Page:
Sider's Theory Of Determinism

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Every even has a cause. This fact is known as determinism. (Sider, 113) Determinism offers a theoretical explanation of how events occur. It refutes the theory of free will which states that people are in control of the decisions they make. Sider, being a proponent of determinism, argues that people’s belief in determinism is reasonable since the success of science is quite evident. All technological innovations owe their existence to science that is able to explain all things observed by human beings from changing of seasons to the inner workings of animals' mind. Despite the fact that science is not able to explain the determinants of human behavior, Sider opines that from a deterministic point of view are assured of the existence of these …show more content…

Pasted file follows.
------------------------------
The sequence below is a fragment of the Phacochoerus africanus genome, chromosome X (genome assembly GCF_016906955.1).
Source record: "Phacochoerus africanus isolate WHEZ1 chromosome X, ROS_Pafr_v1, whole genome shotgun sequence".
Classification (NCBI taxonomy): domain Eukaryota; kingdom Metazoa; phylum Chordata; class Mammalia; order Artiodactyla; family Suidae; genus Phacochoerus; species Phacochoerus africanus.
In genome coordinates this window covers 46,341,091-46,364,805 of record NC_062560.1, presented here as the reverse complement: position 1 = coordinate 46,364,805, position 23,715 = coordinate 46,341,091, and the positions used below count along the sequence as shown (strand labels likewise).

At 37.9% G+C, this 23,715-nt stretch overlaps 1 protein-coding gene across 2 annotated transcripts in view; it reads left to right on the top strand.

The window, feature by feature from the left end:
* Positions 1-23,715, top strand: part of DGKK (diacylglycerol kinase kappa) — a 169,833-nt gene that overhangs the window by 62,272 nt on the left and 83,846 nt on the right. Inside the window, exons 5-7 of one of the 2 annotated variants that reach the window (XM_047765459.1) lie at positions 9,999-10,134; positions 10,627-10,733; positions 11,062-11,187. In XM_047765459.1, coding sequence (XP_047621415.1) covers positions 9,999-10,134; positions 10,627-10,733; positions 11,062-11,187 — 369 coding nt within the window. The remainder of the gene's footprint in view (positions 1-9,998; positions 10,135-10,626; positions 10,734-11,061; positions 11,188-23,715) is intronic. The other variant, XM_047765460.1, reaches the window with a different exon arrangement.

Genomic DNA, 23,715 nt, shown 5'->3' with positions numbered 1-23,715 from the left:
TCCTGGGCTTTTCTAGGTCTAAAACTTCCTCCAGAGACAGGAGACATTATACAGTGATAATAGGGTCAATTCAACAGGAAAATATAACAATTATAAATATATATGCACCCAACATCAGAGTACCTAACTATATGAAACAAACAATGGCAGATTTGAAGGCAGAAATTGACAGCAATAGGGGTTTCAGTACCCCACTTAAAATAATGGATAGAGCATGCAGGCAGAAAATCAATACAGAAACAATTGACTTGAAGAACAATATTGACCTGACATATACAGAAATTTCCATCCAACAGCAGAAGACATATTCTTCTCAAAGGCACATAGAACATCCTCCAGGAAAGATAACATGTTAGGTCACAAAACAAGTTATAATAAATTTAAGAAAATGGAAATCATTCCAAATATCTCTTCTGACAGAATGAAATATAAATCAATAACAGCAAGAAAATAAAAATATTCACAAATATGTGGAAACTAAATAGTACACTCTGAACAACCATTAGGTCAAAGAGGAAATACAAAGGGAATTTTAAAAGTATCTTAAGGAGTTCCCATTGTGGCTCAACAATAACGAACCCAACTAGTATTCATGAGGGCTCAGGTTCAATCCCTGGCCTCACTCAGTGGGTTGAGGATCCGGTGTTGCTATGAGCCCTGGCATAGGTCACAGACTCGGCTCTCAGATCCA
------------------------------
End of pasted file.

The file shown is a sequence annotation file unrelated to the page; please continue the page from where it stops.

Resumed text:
If one rejects free will, then he is of the view that apparent fact is indeed true; this view is called hard determinism. (Sider 117) On the other hand, if one believes that determinism is false, and that human acts are free from external influence, then it is true that people act out of free will. However, some libertarians’ belief in limited causation is called agent causation; this is an attempt to resolve the problem of randomness. (Sider, 120) Compatibilism is a belief that both free will and determinism can and should indeed coexist. The proponents of this belief argue that the conflict between free will and determinism is only an illusion based on the misunderstanding of free will. Incompatibility is based on the premises that: actions are events; every event has a cause; We are free to perform an action X to the extent that there are no obstacles that would prevent us from doing X, and we are not externally constrained (not forced by external causes) to do X; and the causes of free actions are individually determined through one’s desire. Claims (ii) and (iii) are where the compatibilists differ with the hard determinists and attempt to explain how free will can be compatible with determinism. Incompatibilists believe that the true determinism rules out the existence of free will. This is to mean that if determinism is indeed

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